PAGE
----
July 2014

2 Grants/$85,717 Awarded

Adenosine as an Endogenous Neuroprotectant Against the Metabolic Burden of Cortical Spreading Depolarization

Amount: $45,717
Primary Investigator: Ryan Tackla, MD
Category: Cerebrovascular

To determine the role of adenosine, a chemical naturally created by the body that causes drowsiness and slows down cell activity, in protecting the brain against cortical spreading depolarizations, harmful waves of brain inactivity that occur after a traumatic head injury or stroke. Scientists believe that enhancing this natural occurrence in the brain after trauma could help protect it from further damage in the hours and days following the injury.

A Novel Molecular Therapeutic for Malignant Brain Tumors

Amount: $40,000
Primary Investigator: Nazanin Majd, MD, PhD
Category: Brain Tumor

To develop a novel therapeutic approach for the treatment of primary brain tumor patients. Supported by previous Mayfield Foundation grants in vitro studies (in test tubes) have shown an FDA-approved drug, commonly used in organ transplant patients, to suppress brain tumor cell growth without adversely affecting normal brain cells, and this study aims to replicate the cellular findings in vivo (in rodents), so as to provide the necessary data to pursue a Phase I clinical trial (in patients).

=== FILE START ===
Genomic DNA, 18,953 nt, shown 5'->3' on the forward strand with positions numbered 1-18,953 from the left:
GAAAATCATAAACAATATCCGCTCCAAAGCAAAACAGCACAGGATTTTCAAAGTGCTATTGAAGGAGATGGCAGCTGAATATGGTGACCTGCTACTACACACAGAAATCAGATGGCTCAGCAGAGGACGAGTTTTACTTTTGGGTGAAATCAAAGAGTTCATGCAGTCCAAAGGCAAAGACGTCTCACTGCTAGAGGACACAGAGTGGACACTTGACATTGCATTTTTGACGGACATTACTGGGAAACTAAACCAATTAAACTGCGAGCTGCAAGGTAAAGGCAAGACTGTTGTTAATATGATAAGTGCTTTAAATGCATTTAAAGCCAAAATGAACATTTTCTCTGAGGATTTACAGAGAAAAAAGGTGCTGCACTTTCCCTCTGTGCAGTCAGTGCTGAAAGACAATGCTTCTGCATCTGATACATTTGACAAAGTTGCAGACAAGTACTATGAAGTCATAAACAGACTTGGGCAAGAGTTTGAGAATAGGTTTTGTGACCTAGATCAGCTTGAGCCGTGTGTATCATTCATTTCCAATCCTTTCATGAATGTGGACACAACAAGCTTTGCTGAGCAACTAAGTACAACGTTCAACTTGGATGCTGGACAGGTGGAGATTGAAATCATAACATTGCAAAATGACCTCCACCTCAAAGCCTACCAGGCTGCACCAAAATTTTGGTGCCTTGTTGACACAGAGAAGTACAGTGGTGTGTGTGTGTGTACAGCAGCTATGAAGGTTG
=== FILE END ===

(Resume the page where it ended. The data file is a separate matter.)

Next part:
January 2014

3 Grants/$28,500 Awarded

OCT Retinal Imaging of Athletes with High Frequency of Head Injury

Amount: $11,500
Primary Investigator: Benjamin Bixenmann, MD
Category: Traumatic Brain Injury

To develop a new method of sideline and follow-up testing for concussion, using a retinal scanner to measure changes to the thickness of an athlete's retina. Such technology could confirm within a few seconds whether an athlete has sustained a concussion. Follow-up measurements could definitively determine when the athlete may be ready to return to play.

Factors Influencing the Acute Management of the Mild Traumatic Brain Injury Patient

Amount: $8,000
Primary Investigator: Yair M. Gozal, MD, PhD
Category: Traumatic Brain Injury

Because traumatic brain injuries differ widely in severity and symptoms, it is often difficult to determine which patients might have suffered additional brain damage or are vulnerable to secondary trauma while still under observation or even after being released. Researchers are attempting to identify and codify the many differing demographic or injury characteristics of trauma patients to identify those who might benefit from additional clinical testing, monitoring, or interventions.

The Electrophysiological and Behavioral Audiological Assessment of Individuals with Mild Traumatic Brain Injury

Amount: $9,000
Primary Investigator: Kristine Sonstrom, MS
Category: Traumatic Brain Injury

To develop an audiological assessment that can determine potential damage to the central auditory nervous system in mild traumatic brain injuries. While peripheral, or normal, hearing may appear intact, patients can suffer from trauma-induced damage to the auditory pathways. Such damage can result in auditory processing problems that can be treated effectively with proper interventions.